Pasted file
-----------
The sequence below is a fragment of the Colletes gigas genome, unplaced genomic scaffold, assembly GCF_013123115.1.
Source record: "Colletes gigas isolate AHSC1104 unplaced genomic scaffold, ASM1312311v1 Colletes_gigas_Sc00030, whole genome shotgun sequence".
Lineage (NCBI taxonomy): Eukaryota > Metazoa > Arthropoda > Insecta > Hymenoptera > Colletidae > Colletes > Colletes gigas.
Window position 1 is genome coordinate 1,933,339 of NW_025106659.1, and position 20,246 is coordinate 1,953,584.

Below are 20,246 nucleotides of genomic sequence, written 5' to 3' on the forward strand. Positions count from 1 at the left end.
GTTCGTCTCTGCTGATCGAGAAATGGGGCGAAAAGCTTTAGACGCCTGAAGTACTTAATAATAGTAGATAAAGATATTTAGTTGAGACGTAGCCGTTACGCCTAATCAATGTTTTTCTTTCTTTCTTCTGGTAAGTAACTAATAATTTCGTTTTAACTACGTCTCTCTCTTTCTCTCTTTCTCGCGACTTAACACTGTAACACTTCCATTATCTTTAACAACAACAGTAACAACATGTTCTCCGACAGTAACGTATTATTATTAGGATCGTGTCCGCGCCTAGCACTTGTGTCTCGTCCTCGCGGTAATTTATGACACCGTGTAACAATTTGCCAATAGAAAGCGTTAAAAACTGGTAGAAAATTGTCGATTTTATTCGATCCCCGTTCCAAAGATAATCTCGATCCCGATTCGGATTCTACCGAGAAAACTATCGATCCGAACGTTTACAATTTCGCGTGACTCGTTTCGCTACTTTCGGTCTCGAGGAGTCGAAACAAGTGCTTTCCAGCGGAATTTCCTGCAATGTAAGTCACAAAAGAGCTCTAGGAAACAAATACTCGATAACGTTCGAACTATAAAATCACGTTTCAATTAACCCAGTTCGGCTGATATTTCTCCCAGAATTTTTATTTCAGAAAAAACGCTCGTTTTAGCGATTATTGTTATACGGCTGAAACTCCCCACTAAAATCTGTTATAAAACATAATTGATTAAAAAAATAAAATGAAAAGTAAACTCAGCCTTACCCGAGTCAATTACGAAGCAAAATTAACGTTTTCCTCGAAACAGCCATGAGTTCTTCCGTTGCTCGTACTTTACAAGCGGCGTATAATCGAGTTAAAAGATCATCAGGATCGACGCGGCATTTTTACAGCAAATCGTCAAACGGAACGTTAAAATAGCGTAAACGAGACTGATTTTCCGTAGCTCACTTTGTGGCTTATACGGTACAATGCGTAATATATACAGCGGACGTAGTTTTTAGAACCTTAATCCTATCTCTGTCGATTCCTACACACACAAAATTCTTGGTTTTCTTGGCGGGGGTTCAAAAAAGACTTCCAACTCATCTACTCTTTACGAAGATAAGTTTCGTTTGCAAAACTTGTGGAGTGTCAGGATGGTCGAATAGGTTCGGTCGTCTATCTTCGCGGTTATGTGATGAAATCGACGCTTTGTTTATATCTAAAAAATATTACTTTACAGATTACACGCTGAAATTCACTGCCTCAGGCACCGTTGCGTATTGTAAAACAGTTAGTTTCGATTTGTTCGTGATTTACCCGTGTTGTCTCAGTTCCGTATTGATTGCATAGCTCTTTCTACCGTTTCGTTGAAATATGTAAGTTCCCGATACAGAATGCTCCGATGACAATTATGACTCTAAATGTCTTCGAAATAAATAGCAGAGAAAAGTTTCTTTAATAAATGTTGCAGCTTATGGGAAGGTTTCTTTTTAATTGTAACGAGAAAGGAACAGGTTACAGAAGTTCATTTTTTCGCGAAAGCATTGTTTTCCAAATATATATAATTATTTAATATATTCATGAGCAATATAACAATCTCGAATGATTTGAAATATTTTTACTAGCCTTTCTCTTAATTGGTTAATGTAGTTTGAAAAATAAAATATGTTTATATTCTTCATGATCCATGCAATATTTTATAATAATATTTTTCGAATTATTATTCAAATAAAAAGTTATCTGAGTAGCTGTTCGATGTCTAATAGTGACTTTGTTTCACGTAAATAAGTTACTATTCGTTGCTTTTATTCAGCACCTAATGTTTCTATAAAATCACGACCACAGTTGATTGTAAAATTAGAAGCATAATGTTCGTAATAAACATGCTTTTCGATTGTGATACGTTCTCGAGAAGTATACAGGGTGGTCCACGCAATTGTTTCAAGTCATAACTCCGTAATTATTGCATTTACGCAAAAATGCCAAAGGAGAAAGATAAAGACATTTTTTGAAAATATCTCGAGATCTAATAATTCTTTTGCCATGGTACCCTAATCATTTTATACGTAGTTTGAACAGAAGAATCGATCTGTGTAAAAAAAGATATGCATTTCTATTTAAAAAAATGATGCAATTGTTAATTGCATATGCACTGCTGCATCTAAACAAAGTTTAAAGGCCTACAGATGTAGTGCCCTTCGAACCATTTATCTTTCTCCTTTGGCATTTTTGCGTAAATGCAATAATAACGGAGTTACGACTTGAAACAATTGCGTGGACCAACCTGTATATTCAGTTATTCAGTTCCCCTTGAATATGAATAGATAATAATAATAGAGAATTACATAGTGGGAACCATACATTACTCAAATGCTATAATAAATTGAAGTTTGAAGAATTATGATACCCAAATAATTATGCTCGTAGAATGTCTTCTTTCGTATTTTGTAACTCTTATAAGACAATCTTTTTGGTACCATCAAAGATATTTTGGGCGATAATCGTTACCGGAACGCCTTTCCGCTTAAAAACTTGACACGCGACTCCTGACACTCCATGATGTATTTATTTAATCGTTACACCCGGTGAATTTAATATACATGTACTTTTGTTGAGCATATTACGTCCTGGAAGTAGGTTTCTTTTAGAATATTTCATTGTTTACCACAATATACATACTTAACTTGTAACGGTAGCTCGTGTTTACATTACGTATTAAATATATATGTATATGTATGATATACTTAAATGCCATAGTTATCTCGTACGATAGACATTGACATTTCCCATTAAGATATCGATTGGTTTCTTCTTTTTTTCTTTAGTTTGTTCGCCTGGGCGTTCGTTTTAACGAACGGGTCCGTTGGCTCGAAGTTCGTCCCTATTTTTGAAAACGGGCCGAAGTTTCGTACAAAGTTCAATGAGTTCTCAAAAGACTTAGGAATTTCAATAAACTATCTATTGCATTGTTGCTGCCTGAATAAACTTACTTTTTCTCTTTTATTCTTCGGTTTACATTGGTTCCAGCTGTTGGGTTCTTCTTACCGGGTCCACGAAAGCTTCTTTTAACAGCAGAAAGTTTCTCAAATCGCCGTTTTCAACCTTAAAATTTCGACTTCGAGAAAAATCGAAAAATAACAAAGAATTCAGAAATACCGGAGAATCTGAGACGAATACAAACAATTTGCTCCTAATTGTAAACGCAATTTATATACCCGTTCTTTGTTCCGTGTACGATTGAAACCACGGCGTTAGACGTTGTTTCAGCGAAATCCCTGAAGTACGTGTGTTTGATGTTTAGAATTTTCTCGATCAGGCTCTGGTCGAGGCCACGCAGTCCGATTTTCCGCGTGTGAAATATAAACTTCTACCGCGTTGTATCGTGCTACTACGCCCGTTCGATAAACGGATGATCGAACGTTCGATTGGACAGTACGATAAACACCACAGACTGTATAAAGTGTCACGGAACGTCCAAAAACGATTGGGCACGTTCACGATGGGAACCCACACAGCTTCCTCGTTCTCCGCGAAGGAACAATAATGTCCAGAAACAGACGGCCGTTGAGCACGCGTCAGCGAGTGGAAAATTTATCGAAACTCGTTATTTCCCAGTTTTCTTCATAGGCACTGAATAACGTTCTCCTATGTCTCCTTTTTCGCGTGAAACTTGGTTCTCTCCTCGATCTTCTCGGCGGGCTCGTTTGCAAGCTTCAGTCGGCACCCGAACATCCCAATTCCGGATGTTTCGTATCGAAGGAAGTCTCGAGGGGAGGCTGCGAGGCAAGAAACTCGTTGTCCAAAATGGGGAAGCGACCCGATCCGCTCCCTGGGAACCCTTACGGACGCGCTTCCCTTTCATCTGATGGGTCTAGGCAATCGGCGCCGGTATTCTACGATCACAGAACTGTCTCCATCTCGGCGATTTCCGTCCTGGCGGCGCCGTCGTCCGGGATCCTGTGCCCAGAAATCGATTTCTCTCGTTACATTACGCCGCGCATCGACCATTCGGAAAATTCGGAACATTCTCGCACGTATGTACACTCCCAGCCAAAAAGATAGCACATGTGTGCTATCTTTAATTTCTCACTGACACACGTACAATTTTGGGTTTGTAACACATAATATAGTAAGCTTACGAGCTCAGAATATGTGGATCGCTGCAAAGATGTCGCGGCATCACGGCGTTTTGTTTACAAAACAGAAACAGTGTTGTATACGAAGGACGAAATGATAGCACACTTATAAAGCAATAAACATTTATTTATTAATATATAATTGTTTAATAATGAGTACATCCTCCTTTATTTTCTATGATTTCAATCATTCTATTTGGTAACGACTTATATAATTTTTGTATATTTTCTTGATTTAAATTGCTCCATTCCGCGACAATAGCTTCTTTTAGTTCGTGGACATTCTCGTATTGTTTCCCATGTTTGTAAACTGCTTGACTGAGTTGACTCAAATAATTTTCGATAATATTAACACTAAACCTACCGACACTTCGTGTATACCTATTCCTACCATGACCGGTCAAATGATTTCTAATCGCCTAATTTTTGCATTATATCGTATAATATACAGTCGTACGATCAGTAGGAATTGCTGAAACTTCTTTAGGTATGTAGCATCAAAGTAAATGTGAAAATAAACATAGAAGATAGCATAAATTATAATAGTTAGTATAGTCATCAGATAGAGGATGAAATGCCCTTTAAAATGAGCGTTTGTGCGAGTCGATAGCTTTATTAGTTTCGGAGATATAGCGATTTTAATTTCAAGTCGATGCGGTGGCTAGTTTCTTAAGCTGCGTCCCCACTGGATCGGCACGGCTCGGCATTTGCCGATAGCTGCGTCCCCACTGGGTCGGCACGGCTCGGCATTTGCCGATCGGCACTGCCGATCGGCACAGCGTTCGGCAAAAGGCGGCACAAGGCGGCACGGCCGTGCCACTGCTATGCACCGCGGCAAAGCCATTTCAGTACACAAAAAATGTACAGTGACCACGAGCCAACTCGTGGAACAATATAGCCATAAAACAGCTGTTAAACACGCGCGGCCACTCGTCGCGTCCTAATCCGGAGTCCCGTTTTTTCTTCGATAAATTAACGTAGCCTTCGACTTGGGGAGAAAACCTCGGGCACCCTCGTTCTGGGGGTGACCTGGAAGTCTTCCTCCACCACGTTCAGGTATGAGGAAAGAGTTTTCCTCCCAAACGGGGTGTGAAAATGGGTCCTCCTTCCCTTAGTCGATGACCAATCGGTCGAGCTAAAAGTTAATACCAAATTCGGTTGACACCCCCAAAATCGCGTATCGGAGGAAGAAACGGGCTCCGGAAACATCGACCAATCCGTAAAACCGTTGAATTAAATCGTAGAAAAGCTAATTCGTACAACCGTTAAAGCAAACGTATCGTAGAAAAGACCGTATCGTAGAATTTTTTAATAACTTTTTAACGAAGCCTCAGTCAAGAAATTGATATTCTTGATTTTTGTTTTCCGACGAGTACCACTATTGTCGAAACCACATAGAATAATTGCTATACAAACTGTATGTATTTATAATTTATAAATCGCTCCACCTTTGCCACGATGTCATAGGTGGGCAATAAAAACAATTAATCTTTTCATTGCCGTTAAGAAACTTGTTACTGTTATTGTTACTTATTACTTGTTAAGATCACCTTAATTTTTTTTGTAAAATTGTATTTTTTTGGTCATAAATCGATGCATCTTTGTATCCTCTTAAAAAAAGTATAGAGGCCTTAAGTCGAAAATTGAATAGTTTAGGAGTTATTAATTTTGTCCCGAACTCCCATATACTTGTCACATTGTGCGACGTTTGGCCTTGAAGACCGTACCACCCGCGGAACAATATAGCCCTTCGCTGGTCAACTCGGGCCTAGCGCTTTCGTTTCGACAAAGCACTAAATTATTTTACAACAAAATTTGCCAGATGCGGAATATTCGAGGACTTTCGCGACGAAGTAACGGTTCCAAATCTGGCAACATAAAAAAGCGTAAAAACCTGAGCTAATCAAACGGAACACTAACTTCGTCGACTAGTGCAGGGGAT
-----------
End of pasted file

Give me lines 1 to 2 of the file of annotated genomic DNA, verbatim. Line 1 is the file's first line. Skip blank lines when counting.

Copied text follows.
The sequence below is a fragment of the Colletes gigas genome, unplaced genomic scaffold, assembly GCF_013123115.1.
Source record: "Colletes gigas isolate AHSC1104 unplaced genomic scaffold, ASM1312311v1 Colletes_gigas_Sc00030, whole genome shotgun sequence".